Forum Replies Created
I have read your post thoroughly. And it is quiet much interesting. But you have described little few points. You can add some more points to like……
1. Even if your idea is small, believe in it
Give it a chance. Acknowledge and trust your own vision.
2. Bounce ideas off each other
If you’re not certain about your lyrics or a chord transition, ask your collaborator for advice. Getting constructive feedback is one of the biggest benefits of co-writing, so take advantage of it!
3. Be open to suggestions, new ideas, or angles
Experiment with many ideas, even the bad ones – that’s how you know you’ve found a winner! For example, try out several different melodies or chord progressions until you settle on one you both love.
4. Respect and trust what your co-writer has to offer
You’ve placed the seed of your unformed composition in someone else’s hands – now go with it! Rely on the fact that he or she can give you a fresh perspective. And you don’t always have to go with his or her suggestions, but at least acknowledge and show that you appreciate his or her help.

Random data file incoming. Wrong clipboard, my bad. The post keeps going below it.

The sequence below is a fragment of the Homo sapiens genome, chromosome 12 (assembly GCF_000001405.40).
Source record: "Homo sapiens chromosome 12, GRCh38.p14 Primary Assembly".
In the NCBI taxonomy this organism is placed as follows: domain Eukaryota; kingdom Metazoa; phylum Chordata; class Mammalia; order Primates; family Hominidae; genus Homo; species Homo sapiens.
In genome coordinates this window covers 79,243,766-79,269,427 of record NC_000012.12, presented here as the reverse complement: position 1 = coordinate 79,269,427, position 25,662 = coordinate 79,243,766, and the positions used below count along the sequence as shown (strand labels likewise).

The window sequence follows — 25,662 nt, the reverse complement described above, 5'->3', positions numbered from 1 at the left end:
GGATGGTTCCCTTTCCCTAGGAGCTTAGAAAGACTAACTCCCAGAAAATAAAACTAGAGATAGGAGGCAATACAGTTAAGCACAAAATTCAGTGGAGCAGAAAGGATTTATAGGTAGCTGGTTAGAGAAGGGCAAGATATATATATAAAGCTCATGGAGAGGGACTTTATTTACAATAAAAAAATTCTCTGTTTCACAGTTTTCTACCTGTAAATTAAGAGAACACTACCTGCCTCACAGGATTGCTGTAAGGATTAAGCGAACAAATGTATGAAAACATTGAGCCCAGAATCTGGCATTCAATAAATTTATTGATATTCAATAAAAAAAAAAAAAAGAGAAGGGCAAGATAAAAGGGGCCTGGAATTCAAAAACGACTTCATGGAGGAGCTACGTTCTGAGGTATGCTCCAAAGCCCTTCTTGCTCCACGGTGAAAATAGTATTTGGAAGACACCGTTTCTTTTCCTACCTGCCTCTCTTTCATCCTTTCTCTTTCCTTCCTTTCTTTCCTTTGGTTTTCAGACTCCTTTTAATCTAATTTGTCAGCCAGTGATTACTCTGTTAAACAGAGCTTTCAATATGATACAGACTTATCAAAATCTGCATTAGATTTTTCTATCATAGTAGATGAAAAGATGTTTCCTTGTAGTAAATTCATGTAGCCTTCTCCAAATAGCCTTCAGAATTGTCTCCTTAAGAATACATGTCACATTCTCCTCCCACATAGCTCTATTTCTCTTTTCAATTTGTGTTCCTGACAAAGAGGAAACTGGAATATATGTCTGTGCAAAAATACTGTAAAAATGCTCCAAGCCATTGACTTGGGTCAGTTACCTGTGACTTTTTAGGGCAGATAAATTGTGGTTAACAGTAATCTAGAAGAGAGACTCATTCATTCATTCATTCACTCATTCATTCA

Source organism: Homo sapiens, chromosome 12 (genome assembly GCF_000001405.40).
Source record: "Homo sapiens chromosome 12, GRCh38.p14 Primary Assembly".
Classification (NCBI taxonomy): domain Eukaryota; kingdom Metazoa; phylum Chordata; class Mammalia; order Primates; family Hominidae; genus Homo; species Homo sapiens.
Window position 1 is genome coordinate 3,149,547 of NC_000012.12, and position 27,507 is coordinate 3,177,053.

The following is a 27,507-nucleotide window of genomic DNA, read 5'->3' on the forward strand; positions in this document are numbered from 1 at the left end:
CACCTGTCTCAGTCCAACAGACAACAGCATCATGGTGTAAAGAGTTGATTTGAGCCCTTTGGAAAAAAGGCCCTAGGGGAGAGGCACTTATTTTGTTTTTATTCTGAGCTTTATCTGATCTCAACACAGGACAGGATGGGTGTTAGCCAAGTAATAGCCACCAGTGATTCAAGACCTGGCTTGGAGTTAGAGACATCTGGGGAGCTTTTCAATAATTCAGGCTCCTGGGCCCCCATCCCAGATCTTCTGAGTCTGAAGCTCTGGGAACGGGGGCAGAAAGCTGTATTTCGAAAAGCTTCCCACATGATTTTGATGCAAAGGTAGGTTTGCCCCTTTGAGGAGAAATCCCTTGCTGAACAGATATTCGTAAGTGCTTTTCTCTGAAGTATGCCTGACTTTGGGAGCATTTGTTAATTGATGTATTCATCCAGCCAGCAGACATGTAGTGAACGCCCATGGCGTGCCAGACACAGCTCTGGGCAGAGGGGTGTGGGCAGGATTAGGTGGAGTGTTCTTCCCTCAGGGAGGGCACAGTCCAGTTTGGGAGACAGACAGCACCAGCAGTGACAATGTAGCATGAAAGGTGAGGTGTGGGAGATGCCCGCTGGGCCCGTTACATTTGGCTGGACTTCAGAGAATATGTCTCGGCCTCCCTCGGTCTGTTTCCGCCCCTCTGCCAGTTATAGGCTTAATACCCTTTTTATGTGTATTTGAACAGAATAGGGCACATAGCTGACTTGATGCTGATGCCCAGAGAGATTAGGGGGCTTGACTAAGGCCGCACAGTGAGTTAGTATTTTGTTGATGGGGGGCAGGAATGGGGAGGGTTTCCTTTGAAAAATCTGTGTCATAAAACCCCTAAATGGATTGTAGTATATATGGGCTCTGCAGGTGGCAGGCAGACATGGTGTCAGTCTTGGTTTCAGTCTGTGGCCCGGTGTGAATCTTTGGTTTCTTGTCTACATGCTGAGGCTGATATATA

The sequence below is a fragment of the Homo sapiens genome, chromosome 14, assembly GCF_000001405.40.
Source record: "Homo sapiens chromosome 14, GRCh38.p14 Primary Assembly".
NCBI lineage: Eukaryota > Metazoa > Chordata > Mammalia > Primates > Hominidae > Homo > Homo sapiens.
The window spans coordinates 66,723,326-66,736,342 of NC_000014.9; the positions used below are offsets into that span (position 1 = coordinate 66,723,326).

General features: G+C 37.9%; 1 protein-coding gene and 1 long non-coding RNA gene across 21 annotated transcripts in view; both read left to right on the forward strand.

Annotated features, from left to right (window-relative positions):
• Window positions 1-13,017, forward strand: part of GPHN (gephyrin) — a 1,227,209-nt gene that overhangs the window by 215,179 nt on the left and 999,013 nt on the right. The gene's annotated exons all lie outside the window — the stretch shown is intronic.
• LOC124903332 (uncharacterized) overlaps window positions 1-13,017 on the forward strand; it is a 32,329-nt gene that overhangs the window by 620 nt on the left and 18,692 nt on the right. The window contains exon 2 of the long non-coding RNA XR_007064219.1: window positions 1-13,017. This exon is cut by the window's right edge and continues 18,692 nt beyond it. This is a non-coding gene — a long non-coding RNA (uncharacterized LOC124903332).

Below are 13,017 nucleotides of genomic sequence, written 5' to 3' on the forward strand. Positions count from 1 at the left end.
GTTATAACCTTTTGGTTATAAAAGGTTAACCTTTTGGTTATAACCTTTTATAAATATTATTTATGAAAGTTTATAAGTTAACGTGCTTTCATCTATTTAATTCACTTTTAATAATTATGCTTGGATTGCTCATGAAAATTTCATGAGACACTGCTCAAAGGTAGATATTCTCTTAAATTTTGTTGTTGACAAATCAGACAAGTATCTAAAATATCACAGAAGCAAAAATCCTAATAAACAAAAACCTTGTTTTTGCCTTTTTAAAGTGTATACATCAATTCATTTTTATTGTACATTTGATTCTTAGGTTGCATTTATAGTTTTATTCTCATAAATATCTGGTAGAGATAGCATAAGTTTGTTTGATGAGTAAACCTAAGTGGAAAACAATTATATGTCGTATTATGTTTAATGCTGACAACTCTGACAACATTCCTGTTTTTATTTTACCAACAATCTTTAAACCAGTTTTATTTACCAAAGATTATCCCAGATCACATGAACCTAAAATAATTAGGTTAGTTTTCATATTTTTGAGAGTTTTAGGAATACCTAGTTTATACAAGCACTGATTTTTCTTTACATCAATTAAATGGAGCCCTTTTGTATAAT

5. Take the lead in different areas
If you know that lyrics are your weak point, offer to focus your energy on strengthening the melody or coming up with a killer chord progression. And if your collaborator feels comfortable handling a certain aspect of the co-write, encourage him or her to do so! (But remember that you should still give each other suressay on all aspects of the song – you do have an equal say, after all!)
6. Give positive reinforcement
If your co-writer has just performed the piece for you, address all the elements you like first. Then, ask him or her what areas he or she wants to develop more. Refrain from judging any part, as it’s a work in progress.
7. Don’t shoot down ideas
Negative feedback can put a halt on creativity, so find a positive way to talk about your opinions. (Although, it’s important to trust each other enough to speak up if there’s something that’s really not working for you.)
8. Let the art take on a life of its own
It will grow into a song that you might not have imagined, but let it be. If you’re not totally thrilled with how it ended up, you can always write another one!
9. Don’t overwork yourself
At some point, you’ll both need to take a break and let it simmer. Sleep on it and get some space, then come back to it with fresh ears.
10. Practice the song together and let it develop
This can sometimes take months – and that’s perfectly okay. It can also be as simple as using your session to figure out the details of the melody and harmonies, or who plays which part.
11. Figure out the next step
Evaluate the process at the end of your writing session and after you’ve recorded a draft version of the song. If you’re happy with the results, will you be recording or performing it, selling it, etc.?